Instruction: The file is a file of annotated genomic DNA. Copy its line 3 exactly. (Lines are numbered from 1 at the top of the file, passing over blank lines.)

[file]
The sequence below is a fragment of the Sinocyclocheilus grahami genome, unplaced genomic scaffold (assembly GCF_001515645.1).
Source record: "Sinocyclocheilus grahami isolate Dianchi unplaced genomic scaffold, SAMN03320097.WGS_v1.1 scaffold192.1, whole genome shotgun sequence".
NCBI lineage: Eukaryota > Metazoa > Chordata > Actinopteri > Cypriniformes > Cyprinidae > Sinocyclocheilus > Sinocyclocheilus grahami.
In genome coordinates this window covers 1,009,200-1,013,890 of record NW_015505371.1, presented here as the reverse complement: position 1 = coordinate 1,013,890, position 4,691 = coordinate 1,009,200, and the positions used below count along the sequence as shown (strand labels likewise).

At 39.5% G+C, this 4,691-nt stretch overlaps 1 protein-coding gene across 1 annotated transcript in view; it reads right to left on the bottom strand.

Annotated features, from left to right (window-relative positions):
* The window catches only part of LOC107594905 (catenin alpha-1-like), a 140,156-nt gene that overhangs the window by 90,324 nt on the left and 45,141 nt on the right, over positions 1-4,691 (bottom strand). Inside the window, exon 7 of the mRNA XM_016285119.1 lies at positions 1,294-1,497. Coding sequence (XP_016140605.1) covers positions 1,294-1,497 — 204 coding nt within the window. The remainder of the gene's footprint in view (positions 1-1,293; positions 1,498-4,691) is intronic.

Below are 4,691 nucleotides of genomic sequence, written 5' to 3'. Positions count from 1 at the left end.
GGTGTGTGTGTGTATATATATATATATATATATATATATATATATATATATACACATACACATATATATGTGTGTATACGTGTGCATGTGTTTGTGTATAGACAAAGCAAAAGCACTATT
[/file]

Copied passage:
NCBI lineage: Eukaryota > Metazoa > Chordata > Actinopteri > Cypriniformes > Cyprinidae > Sinocyclocheilus > Sinocyclocheilus grahami.